July 2017 Hunter Safety Course Now Registering!

Our Next course will be Offered on Saturday July 29th from 8AM to 4:30 PM. You may register for the class here.


Sanctioned By
PA Game Commission

All Hunter Education classes MUST be registered for online 
Click Here To Register for July 2017 basic class

These Classes are FREE, but you must pre-register.Space is limitedPlease register early!

Bull Creek Rod and Gun Club's Hunter-Trapper Education classes are held twice a year, in early spring and mid summer. Our last class was held in March, 2017. Classes are taught by 4 or 5 certified instructors who are both Bull Creek club members and trained by the Pennsylvania Game Commission. Plus, volunteers from the club and community assist the instructors with presentations offered in:
  • History of Hunter-Trapper Education in Pa.
  • Knowledge of sporting arms, ammunition, and traps.
  • Safe handling of sporting arms and trapping equipment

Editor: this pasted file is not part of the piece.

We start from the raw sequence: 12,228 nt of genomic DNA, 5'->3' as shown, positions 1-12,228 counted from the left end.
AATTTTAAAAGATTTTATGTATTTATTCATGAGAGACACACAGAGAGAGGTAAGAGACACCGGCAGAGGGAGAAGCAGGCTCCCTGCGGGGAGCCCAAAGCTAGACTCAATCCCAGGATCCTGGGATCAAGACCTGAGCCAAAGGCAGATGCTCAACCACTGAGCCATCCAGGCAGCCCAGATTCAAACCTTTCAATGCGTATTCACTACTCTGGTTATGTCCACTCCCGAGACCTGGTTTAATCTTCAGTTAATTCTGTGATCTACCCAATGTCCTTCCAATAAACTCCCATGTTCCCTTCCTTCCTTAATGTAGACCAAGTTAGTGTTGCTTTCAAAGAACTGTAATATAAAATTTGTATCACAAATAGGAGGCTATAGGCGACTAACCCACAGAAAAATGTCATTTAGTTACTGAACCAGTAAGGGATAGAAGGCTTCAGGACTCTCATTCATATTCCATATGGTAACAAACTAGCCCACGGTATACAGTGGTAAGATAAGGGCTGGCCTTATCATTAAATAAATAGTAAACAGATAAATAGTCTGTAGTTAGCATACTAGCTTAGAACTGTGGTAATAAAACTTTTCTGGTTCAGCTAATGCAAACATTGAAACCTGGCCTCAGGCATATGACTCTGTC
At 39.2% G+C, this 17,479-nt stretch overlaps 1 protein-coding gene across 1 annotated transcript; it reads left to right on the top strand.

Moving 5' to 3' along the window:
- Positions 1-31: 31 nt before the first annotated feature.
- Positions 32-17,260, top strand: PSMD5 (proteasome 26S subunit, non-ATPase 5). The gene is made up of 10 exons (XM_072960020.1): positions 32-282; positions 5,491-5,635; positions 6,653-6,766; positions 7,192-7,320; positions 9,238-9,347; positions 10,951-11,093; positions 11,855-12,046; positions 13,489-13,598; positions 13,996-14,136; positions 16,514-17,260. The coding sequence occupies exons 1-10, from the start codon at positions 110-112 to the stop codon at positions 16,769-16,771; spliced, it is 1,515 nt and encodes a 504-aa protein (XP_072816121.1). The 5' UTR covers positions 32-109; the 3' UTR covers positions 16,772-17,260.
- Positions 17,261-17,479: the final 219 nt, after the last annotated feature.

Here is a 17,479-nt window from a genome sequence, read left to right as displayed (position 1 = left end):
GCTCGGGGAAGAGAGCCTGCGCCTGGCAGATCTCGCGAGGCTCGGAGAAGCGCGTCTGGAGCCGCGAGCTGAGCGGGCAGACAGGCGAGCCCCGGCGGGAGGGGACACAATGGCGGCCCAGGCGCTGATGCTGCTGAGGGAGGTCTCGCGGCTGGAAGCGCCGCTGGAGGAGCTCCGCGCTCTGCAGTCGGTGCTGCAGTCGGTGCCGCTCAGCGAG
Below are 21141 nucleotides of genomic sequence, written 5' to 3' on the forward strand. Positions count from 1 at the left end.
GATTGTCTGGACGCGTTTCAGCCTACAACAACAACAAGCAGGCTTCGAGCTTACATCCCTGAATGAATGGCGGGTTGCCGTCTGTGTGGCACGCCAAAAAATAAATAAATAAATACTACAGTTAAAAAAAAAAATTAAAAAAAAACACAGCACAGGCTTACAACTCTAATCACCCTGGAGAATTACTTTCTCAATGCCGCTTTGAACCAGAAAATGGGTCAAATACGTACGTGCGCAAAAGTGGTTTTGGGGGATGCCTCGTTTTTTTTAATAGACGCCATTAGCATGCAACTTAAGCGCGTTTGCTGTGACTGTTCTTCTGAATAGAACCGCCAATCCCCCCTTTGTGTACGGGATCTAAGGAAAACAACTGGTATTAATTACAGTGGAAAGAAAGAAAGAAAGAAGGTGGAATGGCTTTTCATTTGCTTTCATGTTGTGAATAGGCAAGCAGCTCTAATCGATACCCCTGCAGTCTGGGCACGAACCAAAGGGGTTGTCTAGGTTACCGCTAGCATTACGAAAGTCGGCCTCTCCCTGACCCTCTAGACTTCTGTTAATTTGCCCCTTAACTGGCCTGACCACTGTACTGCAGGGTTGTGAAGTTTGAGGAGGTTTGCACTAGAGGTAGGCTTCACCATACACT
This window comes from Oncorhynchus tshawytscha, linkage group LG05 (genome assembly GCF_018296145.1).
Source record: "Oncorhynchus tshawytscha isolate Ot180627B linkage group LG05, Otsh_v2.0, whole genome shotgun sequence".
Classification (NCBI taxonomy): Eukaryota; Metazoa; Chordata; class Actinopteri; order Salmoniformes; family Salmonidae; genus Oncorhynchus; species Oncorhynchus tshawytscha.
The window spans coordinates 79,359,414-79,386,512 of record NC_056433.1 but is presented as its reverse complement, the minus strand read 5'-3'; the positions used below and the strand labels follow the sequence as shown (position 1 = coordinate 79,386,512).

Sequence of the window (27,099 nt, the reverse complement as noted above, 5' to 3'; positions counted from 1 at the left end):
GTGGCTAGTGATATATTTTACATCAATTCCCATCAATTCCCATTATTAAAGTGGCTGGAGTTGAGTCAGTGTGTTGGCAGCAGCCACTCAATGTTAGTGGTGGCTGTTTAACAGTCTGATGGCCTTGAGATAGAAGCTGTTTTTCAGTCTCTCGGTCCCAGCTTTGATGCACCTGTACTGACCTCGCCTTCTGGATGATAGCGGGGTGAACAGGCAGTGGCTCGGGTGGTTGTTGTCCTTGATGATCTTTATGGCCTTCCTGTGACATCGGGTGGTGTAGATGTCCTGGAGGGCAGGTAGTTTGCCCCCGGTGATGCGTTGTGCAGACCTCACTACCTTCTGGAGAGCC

• Wildlife Conservation and Management
  • Wildlife Identification
  • Hunting and trapping laws
  • Hunter-Trapper/Landowner relations and ethics
  • Safe Clothing
  • Outdoor Safety (Emergency first aid and survival)
  • Field care of game
  • Game Law presentation by Game Commission Officers
  • Range Instruction
  • Walk through shoot/don't shoot course
  • Archery Demonstration
  • Tree Stand Demonstration
Eligibility: Student must be 11 years of age or higher to register and receive a training certificate. You MUST have completed this mandatory training and have reached at least 12 years of age to hunt in Pennsylvania.

Call 1-800-243-8519 to reach the Southwest Region Office in Ligonier, PA, for other
class schedules near you.

Read a testimonial: